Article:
KL: The humor is raunchy. Really raunchy. The guy sitting behind me brought his ten-year-old son to the showing I attended. I wondered if the guy was slightly misinformed and thrown off by the cute teddy bear.
LS: Actually I think the guy was just plain stupid. How hard is it to find out about a movie these days before you see it? You can check it out on the Internet in like two seconds and find out why it’s rated R.
KL: The kid laughed through the whole thing, but I did a few double takes as the kid whooped it up at the sex jokes. I’m not sure if I hoped the kid didn’t know what some of those terms meant or not.
LS: I don’t know, I guess it was kind of raunchy, but after a while, I didn’t notice it anymore.
And I thought the “present” the hooker left behind tried more to be a “shocking funny” moment than a laugh-out-loud funny moment. I’m okay with that. But hey, not all the jokes were for us. I’m not a big fan of fart jokes myself, but I know people in the audience I saw this with laughed their asses off whenever there was a fart joke. C’est la vie.
MA: I also didn’t like the subplot about the obsessive guy and the little boy trying to kidnap Ted. I thought it was the worst part of the movie.
LS: I thought that worked fine—the scene in their house was really creepy, and I liked it, especially Ribisi was dancing to an old Tiffany video, that cracked me up—but I wish Ted had kicked that creepy boy’s butt.
MA: The movie takes place in Boston, and the city looks great! There’s even a chase scene in Fenway Park, although this scene bugged me. In trying to rescue Ted, John and Lori in effect break into Fenway Park at night. Afterwards, they’re back home, no problem, even though we see the police on the scene. You’re caught trespassing at Fenway Park by the Boston Police and you’re not arrested? Yeah, that’s realistic!
LS: Yeah, you got it…And a talking teddy bear. Yeah, that’s realistic!
MA: Even a movie about a talking teddy bear needs to have realism. Otherwise, it’s stupid.
LS: Not really.
Personally, I thought the Boston references were a double-edged sword. Since I’m from Boston, I thought a lot of those jokes were funny, and seeing a lot of locations that I know was interesting—but after a while it was just distracting me from the story. And if people are from outside of Boston, they’re not going to get the joke, which means a lot of the jokes aren’t going to work for them. I guess I’m just not a huge fan of “inside jokes” about a city of something. Hell, when a stand-up comedian says “Hey, how’s it going, Boston!” I wanna kick him in the nuts. Get on with the jokes!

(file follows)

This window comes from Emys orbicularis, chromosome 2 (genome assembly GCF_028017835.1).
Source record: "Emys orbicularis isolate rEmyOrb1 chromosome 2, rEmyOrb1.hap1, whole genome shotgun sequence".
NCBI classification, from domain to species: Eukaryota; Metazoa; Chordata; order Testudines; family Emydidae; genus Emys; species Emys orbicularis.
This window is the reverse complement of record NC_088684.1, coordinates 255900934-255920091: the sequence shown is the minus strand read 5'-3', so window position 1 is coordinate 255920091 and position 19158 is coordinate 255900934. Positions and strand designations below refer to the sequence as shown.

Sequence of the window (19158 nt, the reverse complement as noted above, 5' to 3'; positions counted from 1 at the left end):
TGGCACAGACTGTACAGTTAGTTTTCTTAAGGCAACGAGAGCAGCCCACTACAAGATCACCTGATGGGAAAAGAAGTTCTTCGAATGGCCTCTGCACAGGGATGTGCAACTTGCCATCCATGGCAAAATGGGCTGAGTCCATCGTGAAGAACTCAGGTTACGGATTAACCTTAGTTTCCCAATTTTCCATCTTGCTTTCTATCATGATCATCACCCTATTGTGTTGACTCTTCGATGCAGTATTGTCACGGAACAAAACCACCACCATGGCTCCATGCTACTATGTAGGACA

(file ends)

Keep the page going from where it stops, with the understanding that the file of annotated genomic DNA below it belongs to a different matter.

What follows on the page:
MA: Well, I lived in Boston for 10 years, and I always enjoy seeing the city in a movie.
KL: I only lived there for four years, but the Boston scenery was a lot of fun. I had to stop myself from staring at the background to pick out familiar spots. And the climax at Fenway Park was a nice treat. It gave me flashbacks to the climax of THE TOWN (2010).
MA: Yep, I thought of THE TOWN too.
MA: (nudges him): Wake up!
I saw TED in a packed theater, and the audience was very generous in their laughter. They laughed much more than I did. I can’t deny that I was disappointed with this movie.
LS: The audience I saw it with liked it a lot, too. Then again, where I saw it, they served beer.
MA: I expected a more complete movie, with the jokes balanced by a likeable story. TED isn’t balanced at all. Its jokes are stuck inside a lame plot that doesn’t go anywhere.
Wise-cracking Ted speaks like a foul-mouthed stand-up comedian, and at times, listening to him speak, that’s how I felt, as if I were at a comedy show listening to him perform, and you know what? That would have been more enjoyable.
I give TED two knives.
KL: A heart of iron, Arruda!
LS: Well, everybody’s entitled to their opinion. Including them. (Points to the army of talking Teddy Bears all wielding knives marching towards MA.)
BEARS (chanting as they approach MA): Kill, kill, kill!
LS: Hey, I really like these toys. I might buy a couple of them.
KL: I’ll stick with my Pooh bear, thank you very much!
MA (to BEARS): Are one of you guys named, Chucky? I really hate to do this, but sometimes, a guy has to do what a guy has to do.
LS: Of course.
(MA pulls out a machete and leaps at bears, striking them down just as the little boy, his mom, and the store manager appear.)
MANAGER (into walkie-talkie): Security to the Teddy Bear aisle.
MA: Wait a minute. I can explain. (To LS) Tell him.
LS: Tell him what, strange person? (to cops) I’ve never seen this man before in my life.
KL: Those poor teddy bears! Do they wanna grab a drink later?
(Security arrives and arrests MA)
LS (to audience): Don’t worry. I’ll bail him out. Some day. (laughs.)
MA (off-camera): Take your stinking hands off me, you damned dirty Teddy Bear! It’s a madhouse!
© Copyright 2012 by Michael Arruda, L.L. Soares and Kelly Laymon
Michael Arruda gives TED~ two knives out of five!
LL Soares gives TED ~three knives!
Special Guest Reviewer Kelly Laymon gives TED ~four knives!